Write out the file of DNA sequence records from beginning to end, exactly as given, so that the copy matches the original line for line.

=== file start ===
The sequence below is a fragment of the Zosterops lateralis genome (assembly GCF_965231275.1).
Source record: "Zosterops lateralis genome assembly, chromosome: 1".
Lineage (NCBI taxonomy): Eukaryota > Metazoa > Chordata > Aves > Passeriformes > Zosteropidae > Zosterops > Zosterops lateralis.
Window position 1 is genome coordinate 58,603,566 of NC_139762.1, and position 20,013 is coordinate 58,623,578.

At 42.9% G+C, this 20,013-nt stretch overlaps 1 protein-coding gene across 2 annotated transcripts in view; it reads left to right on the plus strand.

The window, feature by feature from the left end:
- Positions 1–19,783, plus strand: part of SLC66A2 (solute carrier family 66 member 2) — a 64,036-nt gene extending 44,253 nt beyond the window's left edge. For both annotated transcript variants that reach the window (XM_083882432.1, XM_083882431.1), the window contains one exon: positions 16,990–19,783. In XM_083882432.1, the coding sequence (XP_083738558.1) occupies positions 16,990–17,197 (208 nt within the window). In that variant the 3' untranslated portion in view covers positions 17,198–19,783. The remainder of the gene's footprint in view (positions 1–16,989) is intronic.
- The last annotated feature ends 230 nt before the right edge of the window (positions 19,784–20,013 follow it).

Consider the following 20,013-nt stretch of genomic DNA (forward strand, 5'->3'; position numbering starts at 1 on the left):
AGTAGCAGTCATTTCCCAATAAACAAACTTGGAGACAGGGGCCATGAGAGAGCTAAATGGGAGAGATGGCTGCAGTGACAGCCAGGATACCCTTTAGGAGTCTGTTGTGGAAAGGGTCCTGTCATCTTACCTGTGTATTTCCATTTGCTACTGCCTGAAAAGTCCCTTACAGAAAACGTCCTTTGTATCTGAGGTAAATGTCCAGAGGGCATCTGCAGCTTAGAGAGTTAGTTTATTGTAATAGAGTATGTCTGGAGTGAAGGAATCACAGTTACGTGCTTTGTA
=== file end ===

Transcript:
The sequence below is a fragment of the Zosterops lateralis genome (assembly GCF_965231275.1).
Source record: "Zosterops lateralis genome assembly, chromosome: 1".
Lineage (NCBI taxonomy): Eukaryota > Metazoa > Chordata > Aves > Passeriformes > Zosteropidae > Zosterops > Zosterops lateralis.
Window position 1 is genome coordinate 58,603,566 of NC_139762.1, and position 20,013 is coordinate 58,623,578.

At 42.9% G+C, this 20,013-nt stretch overlaps 1 protein-coding gene across 2 annotated transcripts in view; it reads left to right on the plus strand.

The window, feature by feature from the left end:
- Positions 1–19,783, plus strand: part of SLC66A2 (solute carrier family 66 member 2) — a 64,036-nt gene extending 44,253 nt beyond the window's left edge. For both annotated transcript variants that reach the window (XM_083882432.1, XM_083882431.1), the window contains one exon: positions 16,990–19,783. In XM_083882432.1, the coding sequence (XP_083738558.1) occupies positions 16,990–17,197 (208 nt within the window). In that variant the 3' untranslated portion in view covers positions 17,198–19,783. The remainder of the gene's footprint in view (positions 1–16,989) is intronic.
- The last annotated feature ends 230 nt before the right edge of the window (positions 19,784–20,013 follow it).

Consider the following 20,013-nt stretch of genomic DNA (forward strand, 5'->3'; position numbering starts at 1 on the left):
AGTAGCAGTCATTTCCCAATAAACAAACTTGGAGACAGGGGCCATGAGAGAGCTAAATGGGAGAGATGGCTGCAGTGACAGCCAGGATACCCTTTAGGAGTCTGTTGTGGAAAGGGTCCTGTCATCTTACCTGTGTATTTCCATTTGCTACTGCCTGAAAAGTCCCTTACAGAAAACGTCCTTTGTATCTGAGGTAAATGTCCAGAGGGCATCTGCAGCTTAGAGAGTTAGTTTATTGTAATAGAGTATGTCTGGAGTGAAGGAATCACAGTTACGTGCTTTGTA